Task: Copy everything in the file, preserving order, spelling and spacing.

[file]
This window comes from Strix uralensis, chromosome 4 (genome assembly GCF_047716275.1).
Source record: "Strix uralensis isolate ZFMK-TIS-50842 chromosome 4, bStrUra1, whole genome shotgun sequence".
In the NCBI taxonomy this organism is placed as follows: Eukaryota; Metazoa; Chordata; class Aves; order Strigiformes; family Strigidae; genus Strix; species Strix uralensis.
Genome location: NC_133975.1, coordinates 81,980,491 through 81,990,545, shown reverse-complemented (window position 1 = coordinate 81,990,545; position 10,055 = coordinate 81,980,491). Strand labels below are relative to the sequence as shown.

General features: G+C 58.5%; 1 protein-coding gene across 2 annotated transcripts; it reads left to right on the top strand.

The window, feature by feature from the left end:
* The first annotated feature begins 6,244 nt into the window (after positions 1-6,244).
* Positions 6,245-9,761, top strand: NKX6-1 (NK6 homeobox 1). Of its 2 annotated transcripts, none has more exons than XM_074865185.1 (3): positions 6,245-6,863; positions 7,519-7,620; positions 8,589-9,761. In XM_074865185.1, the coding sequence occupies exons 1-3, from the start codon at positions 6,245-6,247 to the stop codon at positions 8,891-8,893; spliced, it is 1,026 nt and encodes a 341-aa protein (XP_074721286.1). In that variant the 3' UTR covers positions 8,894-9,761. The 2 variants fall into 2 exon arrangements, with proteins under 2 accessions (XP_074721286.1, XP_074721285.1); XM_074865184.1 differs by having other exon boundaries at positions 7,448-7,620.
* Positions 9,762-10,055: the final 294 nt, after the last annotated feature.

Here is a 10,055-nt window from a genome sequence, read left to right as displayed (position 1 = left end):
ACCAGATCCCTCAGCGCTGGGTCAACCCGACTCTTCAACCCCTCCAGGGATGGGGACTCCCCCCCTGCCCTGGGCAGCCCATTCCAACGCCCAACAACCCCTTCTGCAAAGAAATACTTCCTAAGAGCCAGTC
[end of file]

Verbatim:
This window comes from Strix uralensis, chromosome 4 (genome assembly GCF_047716275.1).
Source record: "Strix uralensis isolate ZFMK-TIS-50842 chromosome 4, bStrUra1, whole genome shotgun sequence".
In the NCBI taxonomy this organism is placed as follows: Eukaryota; Metazoa; Chordata; class Aves; order Strigiformes; family Strigidae; genus Strix; species Strix uralensis.
Genome location: NC_133975.1, coordinates 81,980,491 through 81,990,545, shown reverse-complemented (window position 1 = coordinate 81,990,545; position 10,055 = coordinate 81,980,491). Strand labels below are relative to the sequence as shown.

General features: G+C 58.5%; 1 protein-coding gene across 2 annotated transcripts; it reads left to right on the top strand.

The window, feature by feature from the left end:
* The first annotated feature begins 6,244 nt into the window (after positions 1-6,244).
* Positions 6,245-9,761, top strand: NKX6-1 (NK6 homeobox 1). Of its 2 annotated transcripts, none has more exons than XM_074865185.1 (3): positions 6,245-6,863; positions 7,519-7,620; positions 8,589-9,761. In XM_074865185.1, the coding sequence occupies exons 1-3, from the start codon at positions 6,245-6,247 to the stop codon at positions 8,891-8,893; spliced, it is 1,026 nt and encodes a 341-aa protein (XP_074721286.1). In that variant the 3' UTR covers positions 8,894-9,761. The 2 variants fall into 2 exon arrangements, with proteins under 2 accessions (XP_074721286.1, XP_074721285.1); XM_074865184.1 differs by having other exon boundaries at positions 7,448-7,620.
* Positions 9,762-10,055: the final 294 nt, after the last annotated feature.

Here is a 10,055-nt window from a genome sequence, read left to right as displayed (position 1 = left end):
ACCAGATCCCTCAGCGCTGGGTCAACCCGACTCTTCAACCCCTCCAGGGATGGGGACTCCCCCCCTGCCCTGGGCAGCCCATTCCAACGCCCAACAACCCCTTCTGCAAAGAAATACTTCCTAAGAGCCAGTC